The exhibit is made up of some 4,500 negatives documenting the Spanish Civil War, along with portraits of Capa and Taro by Fred Stein, and previously unknown portraits of Ernest Hemingway, Frederica Garcia Lorca, and Dolores Ibarrui, who was known as “La Pasionaria” for her tireless struggle against the Facist takeover of Spain.

The work of the three photographers, who met while Europe was seizing with the first convulsions of World War Two, shows with searing intimacy the unfolding of the Spanish Civil War in the 1930s. These photographers don’t shy away from the most painful moments of war, but they also illustrate the daily lives of ordinary people, the people who go on working in factories or harvesting on farms even as the fabric of their world is being ripped to shreds.

The “suitcase” of the show’s title is actually three small, unassuming cardboard boxes (on display in the exhibit) which were found in Mexico City in 2006, filled with rolls of negatives from the three photographers. For the exhibit, contact sheets were created from the negatives. In looking at these, one can see more than in the individual photographs printed from those negatives. In a series by Capa, one can see the motion of the refugees fleeing the conflict, the panic in their steps that changing from frame to frame.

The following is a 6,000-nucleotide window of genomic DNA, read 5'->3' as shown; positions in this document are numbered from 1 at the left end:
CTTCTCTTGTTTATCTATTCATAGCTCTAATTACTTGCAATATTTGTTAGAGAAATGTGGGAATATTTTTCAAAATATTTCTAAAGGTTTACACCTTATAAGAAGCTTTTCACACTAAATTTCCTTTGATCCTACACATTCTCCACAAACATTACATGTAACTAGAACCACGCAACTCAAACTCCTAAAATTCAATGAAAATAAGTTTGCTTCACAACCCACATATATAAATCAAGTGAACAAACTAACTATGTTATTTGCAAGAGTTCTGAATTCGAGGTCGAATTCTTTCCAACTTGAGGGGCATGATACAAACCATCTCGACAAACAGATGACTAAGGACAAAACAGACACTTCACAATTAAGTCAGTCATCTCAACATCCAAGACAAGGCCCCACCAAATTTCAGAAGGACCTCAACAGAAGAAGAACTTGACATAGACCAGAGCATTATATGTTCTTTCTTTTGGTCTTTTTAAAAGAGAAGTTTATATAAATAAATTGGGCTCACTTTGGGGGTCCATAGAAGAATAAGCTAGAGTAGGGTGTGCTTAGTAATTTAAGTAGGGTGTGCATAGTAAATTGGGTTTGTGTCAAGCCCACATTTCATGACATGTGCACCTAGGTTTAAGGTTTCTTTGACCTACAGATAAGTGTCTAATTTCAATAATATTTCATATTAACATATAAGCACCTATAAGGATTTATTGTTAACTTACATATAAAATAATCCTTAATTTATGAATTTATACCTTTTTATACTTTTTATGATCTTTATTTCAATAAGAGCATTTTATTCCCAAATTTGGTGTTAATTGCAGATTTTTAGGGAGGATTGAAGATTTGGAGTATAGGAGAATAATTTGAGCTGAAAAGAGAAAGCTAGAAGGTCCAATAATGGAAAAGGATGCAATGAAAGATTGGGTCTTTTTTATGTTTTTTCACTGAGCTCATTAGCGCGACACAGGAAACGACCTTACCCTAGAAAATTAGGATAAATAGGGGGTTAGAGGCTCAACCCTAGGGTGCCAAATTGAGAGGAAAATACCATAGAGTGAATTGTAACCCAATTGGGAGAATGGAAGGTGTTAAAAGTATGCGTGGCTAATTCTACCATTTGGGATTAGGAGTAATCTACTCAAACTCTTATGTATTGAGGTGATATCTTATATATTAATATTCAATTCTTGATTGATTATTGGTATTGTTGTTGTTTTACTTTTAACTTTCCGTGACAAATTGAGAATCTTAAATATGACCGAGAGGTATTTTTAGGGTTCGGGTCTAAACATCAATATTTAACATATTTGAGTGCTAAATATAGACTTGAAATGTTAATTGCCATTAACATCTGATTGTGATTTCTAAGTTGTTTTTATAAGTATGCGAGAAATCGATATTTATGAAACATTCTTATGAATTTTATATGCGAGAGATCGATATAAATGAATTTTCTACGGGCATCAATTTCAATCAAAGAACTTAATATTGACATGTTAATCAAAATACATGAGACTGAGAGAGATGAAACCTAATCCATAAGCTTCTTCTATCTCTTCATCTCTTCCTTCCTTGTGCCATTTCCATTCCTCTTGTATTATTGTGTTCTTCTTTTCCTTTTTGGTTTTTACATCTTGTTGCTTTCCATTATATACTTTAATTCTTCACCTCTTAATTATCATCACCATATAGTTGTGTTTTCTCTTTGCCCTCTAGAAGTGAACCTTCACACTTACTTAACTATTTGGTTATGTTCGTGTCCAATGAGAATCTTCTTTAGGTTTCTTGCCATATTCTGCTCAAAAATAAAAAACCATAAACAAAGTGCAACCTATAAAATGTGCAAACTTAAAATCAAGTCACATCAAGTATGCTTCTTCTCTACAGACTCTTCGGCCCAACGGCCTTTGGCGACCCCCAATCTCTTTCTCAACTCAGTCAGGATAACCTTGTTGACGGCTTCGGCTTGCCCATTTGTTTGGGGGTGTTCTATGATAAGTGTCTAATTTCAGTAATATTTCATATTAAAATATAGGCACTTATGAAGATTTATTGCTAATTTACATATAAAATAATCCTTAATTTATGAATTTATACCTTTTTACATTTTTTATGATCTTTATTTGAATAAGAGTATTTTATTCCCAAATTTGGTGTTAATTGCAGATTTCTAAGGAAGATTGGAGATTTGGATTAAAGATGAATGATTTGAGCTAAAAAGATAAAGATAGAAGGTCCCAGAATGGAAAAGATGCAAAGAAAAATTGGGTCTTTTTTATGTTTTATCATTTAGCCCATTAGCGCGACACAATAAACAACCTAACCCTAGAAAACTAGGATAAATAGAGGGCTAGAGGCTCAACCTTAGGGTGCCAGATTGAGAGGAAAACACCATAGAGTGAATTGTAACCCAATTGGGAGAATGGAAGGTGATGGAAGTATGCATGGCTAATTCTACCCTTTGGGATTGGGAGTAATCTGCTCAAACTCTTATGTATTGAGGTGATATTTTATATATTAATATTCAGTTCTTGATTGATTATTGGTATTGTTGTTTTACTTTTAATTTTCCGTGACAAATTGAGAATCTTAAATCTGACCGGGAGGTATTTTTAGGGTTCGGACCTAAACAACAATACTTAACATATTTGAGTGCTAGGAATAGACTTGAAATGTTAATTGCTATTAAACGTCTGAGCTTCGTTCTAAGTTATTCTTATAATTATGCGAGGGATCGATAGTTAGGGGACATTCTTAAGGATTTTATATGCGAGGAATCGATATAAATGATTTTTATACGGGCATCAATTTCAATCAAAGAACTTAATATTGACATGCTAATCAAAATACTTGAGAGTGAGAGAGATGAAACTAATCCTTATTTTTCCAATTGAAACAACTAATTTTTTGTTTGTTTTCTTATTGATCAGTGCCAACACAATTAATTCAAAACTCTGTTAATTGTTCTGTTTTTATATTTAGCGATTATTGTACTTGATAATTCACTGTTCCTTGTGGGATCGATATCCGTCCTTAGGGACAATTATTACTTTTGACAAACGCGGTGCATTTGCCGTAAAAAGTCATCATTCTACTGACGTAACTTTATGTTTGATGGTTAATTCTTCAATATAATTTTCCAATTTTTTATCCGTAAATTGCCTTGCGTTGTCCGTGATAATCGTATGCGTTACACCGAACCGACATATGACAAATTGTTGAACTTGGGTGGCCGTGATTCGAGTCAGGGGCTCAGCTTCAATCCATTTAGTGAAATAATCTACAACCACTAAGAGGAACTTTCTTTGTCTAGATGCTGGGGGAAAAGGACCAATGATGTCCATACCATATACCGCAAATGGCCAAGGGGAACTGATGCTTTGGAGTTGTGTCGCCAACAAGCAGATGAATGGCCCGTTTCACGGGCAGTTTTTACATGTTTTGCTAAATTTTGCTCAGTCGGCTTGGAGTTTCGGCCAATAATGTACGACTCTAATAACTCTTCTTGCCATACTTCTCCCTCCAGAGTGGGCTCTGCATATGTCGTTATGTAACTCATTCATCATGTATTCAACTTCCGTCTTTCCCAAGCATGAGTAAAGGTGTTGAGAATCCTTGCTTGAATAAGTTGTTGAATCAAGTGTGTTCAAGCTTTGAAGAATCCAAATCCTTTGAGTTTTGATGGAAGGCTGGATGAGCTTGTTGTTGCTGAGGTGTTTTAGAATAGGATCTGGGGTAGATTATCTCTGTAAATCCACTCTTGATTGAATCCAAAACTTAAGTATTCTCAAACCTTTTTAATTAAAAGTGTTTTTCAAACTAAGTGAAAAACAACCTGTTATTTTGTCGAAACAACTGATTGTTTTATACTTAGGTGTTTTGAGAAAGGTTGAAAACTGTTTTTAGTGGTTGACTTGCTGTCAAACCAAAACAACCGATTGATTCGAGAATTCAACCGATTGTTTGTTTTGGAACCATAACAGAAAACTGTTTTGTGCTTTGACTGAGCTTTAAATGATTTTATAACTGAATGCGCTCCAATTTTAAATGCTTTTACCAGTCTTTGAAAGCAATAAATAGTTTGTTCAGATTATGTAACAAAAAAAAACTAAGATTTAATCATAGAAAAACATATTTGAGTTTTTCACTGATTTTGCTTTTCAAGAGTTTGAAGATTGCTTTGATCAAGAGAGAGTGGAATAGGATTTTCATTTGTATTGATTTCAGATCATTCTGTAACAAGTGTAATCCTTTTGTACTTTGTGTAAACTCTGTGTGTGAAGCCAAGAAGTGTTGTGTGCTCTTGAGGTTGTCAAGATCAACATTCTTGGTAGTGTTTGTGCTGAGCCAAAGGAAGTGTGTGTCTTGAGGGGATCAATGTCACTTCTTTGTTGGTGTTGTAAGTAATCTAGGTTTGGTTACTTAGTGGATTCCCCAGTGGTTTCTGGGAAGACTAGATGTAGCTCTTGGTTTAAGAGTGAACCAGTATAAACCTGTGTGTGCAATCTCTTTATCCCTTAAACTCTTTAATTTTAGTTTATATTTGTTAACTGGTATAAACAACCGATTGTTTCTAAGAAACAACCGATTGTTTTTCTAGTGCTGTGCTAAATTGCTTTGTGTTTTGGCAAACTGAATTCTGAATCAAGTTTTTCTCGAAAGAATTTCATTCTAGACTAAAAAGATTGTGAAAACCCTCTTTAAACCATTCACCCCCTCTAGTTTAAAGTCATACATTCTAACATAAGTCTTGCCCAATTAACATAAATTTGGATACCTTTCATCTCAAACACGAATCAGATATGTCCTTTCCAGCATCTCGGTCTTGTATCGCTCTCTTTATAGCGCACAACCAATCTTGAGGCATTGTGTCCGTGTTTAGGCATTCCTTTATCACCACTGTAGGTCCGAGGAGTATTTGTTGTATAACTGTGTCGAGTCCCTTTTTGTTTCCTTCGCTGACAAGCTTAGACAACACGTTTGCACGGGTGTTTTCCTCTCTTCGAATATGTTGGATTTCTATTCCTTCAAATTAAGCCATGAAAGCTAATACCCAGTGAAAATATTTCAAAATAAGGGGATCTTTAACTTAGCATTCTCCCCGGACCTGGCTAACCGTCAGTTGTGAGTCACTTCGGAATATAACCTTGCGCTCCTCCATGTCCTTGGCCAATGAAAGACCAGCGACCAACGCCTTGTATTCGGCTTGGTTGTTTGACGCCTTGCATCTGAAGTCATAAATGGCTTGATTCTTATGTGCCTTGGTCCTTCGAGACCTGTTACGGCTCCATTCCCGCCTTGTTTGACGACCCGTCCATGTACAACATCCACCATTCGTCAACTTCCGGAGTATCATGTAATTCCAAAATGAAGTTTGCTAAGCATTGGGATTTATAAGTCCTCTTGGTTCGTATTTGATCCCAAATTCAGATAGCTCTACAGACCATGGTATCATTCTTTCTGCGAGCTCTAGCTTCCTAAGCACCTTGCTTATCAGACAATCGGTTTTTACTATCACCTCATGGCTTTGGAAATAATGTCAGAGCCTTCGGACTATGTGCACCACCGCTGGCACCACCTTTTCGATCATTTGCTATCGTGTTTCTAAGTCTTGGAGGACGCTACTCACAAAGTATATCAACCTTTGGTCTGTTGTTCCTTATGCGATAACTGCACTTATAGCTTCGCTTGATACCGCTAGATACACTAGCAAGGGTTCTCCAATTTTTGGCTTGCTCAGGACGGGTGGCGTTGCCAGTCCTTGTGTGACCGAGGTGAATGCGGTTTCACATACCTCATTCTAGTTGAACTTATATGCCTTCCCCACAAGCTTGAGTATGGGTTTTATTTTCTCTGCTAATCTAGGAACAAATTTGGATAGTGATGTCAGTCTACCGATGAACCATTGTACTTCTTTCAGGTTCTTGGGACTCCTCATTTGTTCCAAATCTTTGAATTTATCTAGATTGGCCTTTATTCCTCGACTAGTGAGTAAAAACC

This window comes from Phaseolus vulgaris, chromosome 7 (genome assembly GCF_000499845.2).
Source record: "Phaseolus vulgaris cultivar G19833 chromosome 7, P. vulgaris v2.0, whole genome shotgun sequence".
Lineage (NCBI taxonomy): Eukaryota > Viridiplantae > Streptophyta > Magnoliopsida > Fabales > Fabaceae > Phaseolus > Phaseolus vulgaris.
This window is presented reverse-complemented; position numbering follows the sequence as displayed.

While Capa concentrated on photographing battles and refugees, Chim turned his lens to the individuals outside battle, from formal portraits to shots of peasants and laborers: the continuing daily life. And yet, in his shots, even the rows of glass wine jugs, nestled into straw, seem endangered, ready to explode with the tension of the time.